11.  Taking note of the law laid down in Raghbir Singh Gill's case (supra) with reference to the principle of "secrecy of ballot", in A. Neelalohitadasan Nadar (supra), this Court observed thus:

"But this right of the voter is not absolute. It must yield to the principle of "purity of election" in larger public interest.

The exercise of extrication of void votes under Section 62(4) of the Act would not in any manner impinge on the secrecy of ballot especially when void votes are those which have to be treated as no votes at all. "Secrecy of ballot" principle pre-supposes a validly cast vote, the sanctity and sacrosanct of which must in all events be 1 0 preserved. When it is talked of ensuring free and fair elections it is meant elections held on the fundamental foundation of purity and the "secrecy of ballot" as an allied vital principle."

Thus, the Court reiterated that out of the two competing principles, the "purity of election" principle must have its way and that the "rule of secrecy", as contemplated in Section 94 of the Act, cannot be pressed into service to suppress a wrong coming to light and to protect a fraud on the election process.

12.  Having noted the law on the point, the next question requiring adjudication is whether on facts at hand, the impugned direction infringes the principle of "secrecy of ballot" and therefore, it is bad in law?

13.  As already noted above, the case of the election petitioner, pleaded in the election petition, is that a number of votes had been cast by impersonating electors, who were either not available in the constituency on the date of election or had died much prior to the date of election or were serving jail sentences or were abroad on the relevant date. The factum of casting of votes by a particular elector could be proved only on the basis of marked electoral rolls. More so, when the names of the voters who were alleged to have double voted or have died etc., were specifically mentioned in the election petition.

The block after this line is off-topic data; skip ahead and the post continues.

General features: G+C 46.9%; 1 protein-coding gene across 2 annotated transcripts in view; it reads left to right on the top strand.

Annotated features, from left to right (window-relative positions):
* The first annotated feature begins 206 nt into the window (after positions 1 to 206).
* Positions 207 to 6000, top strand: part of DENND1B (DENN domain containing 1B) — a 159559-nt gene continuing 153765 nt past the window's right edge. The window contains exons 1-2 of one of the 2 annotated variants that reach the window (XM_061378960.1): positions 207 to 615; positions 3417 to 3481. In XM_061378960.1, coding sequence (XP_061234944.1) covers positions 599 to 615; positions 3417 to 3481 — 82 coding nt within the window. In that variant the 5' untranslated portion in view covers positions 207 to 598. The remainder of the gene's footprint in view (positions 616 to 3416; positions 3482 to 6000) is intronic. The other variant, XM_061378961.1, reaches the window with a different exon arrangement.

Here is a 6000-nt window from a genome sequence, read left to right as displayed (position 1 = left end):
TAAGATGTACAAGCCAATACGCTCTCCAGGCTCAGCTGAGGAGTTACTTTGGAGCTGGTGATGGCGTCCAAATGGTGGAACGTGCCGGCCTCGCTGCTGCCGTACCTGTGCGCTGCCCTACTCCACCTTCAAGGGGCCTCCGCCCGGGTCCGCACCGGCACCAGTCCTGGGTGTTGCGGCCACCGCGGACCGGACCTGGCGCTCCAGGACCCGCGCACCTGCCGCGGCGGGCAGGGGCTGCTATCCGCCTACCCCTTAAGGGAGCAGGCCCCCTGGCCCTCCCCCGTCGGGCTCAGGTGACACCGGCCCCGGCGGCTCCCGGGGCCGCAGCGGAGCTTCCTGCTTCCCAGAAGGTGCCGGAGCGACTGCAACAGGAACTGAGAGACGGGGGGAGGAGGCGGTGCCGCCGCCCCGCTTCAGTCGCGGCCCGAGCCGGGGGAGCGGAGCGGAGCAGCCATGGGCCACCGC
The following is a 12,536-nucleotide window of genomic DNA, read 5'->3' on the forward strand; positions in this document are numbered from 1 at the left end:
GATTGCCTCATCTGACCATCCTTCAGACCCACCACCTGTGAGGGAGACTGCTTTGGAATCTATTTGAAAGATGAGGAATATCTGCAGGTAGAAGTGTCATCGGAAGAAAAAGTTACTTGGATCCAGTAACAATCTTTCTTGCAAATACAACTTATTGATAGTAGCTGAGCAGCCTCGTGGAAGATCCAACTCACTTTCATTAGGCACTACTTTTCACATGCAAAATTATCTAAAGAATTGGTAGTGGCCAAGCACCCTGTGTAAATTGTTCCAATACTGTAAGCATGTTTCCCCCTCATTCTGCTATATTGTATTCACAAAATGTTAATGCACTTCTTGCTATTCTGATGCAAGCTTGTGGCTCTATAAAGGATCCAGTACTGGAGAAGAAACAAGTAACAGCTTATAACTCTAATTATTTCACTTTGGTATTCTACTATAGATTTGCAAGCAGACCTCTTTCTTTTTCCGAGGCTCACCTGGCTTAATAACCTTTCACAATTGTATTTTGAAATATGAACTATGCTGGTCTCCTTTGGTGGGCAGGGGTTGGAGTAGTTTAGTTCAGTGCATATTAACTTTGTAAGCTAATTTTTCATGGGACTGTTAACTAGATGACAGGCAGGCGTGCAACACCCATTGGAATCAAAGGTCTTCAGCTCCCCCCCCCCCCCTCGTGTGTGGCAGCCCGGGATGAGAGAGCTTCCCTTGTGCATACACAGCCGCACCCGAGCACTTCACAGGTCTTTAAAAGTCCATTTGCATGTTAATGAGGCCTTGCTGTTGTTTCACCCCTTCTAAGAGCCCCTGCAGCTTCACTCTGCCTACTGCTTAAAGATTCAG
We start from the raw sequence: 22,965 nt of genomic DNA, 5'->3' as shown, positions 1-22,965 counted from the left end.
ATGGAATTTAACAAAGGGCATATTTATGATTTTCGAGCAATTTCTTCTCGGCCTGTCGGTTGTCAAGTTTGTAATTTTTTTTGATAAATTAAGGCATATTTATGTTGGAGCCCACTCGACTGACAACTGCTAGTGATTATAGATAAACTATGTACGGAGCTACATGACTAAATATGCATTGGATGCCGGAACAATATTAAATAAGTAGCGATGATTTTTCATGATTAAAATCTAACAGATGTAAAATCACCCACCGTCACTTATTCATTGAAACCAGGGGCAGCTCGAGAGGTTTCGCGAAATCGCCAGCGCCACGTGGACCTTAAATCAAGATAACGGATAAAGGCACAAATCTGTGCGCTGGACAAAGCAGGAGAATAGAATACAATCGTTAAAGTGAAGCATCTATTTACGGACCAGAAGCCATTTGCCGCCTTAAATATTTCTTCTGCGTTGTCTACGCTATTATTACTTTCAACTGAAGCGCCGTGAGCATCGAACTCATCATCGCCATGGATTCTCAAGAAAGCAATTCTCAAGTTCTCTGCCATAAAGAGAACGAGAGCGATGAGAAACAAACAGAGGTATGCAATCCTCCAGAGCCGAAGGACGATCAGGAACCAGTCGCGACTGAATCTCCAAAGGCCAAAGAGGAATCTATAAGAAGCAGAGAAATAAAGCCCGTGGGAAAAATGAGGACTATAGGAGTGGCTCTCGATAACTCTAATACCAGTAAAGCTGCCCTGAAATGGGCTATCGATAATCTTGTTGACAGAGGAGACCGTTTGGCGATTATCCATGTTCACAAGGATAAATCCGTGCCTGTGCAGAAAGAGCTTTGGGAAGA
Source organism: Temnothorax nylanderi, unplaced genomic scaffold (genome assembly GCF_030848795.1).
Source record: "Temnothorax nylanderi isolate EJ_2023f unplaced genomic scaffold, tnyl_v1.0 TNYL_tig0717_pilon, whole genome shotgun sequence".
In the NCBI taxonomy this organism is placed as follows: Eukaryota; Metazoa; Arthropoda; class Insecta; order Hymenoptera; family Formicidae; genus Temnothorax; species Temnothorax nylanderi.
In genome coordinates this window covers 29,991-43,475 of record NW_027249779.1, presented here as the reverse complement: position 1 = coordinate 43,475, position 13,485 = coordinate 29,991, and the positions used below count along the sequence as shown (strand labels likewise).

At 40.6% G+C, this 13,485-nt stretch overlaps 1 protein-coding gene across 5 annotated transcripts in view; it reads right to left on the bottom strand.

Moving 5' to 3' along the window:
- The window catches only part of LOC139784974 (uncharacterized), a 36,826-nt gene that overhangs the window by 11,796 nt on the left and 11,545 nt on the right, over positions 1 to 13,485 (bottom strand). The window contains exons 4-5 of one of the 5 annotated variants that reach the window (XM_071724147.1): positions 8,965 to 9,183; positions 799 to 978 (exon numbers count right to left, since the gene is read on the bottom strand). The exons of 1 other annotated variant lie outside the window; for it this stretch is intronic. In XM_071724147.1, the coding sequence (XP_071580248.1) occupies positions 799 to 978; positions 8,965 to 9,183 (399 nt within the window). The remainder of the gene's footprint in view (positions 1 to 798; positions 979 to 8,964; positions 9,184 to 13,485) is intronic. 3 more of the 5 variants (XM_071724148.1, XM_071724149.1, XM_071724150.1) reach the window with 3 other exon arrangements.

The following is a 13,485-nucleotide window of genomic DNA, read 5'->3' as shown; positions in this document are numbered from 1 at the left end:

1 1 From a marked electoral rolls, it is only possible to ascertain whether or not a vote had been cast in the name of a voter from a particular polling booth but it is never possible to decipher therefrom as to who is the beneficiary of the said vote as there is no indication on the electoral roll showing for whom the voter had cast his vote. It is to be borne in mind that the marked electoral roll is maintained primarily for the purpose of identifying the elector and as such, we fail to see how its production would impair the "secrecy of ballot" principle.

Accordingly, we reject the contention of learned counsel for the appellant on this aspect.

14.  We feel that having regard to the nature of allegation, the stand of the appellant must also fail when tested on the touchstone of the "purity of election" principle as enunciated in Raghbir Singh Gill's case (supra). Sub-Sections (4) and (5) of Section 62 of the Act respectively bar double voting and voting by a person who is confined in a prison for any reason and a vote cast by any such person shall be void. As observed in A.

Neelalohitadasan Nadar's case (supra), the exercise of extrication of void votes under Section 62(4) of the Act would not in any manner impinge on the "secrecy of ballot", especially 1 2 when void votes are those which have to be treated as no votes at all. "Secrecy of ballot" principle pre-supposes a validly cast vote, the sanctity and sacrosanct of which must in all events be preserved. Therefore, we are in complete agreement with the High Court that on the pleadings of the parties, a case for inspection of the marked electoral roll had been made out.